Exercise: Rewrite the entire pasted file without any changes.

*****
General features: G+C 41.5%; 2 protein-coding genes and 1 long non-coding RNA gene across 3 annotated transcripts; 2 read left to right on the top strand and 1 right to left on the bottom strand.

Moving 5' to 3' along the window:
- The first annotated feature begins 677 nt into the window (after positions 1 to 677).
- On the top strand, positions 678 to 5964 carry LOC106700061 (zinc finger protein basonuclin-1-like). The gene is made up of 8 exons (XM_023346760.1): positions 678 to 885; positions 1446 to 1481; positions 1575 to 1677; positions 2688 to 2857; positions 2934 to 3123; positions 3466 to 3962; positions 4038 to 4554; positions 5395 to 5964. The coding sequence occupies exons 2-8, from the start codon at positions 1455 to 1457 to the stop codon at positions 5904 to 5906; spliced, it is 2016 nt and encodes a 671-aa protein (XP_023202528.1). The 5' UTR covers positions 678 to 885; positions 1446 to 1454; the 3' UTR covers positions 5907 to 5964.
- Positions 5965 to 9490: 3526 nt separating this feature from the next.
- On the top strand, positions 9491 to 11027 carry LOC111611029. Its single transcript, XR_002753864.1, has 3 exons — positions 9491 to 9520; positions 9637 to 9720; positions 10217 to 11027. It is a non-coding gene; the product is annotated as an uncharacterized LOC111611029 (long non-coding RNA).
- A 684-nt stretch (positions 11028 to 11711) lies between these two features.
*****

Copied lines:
General features: G+C 41.5%; 2 protein-coding genes and 1 long non-coding RNA gene across 3 annotated transcripts; 2 read left to right on the top strand and 1 right to left on the bottom strand.

Moving 5' to 3' along the window:
- The first annotated feature begins 677 nt into the window (after positions 1 to 677).
- On the top strand, positions 678 to 5964 carry LOC106700061 (zinc finger protein basonuclin-1-like). The gene is made up of 8 exons (XM_023346760.1): positions 678 to 885; positions 1446 to 1481; positions 1575 to 1677; positions 2688 to 2857; positions 2934 to 3123; positions 3466 to 3962; positions 4038 to 4554; positions 5395 to 5964. The coding sequence occupies exons 2-8, from the start codon at positions 1455 to 1457 to the stop codon at positions 5904 to 5906; spliced, it is 2016 nt and encodes a 671-aa protein (XP_023202528.1). The 5' UTR covers positions 678 to 885; positions 1446 to 1454; the 3' UTR covers positions 5907 to 5964.
- Positions 5965 to 9490: 3526 nt separating this feature from the next.
- On the top strand, positions 9491 to 11027 carry LOC111611029. Its single transcript, XR_002753864.1, has 3 exons — positions 9491 to 9520; positions 9637 to 9720; positions 10217 to 11027. It is a non-coding gene; the product is annotated as an uncharacterized LOC111611029 (long non-coding RNA).
- A 684-nt stretch (positions 11028 to 11711) lies between these two features.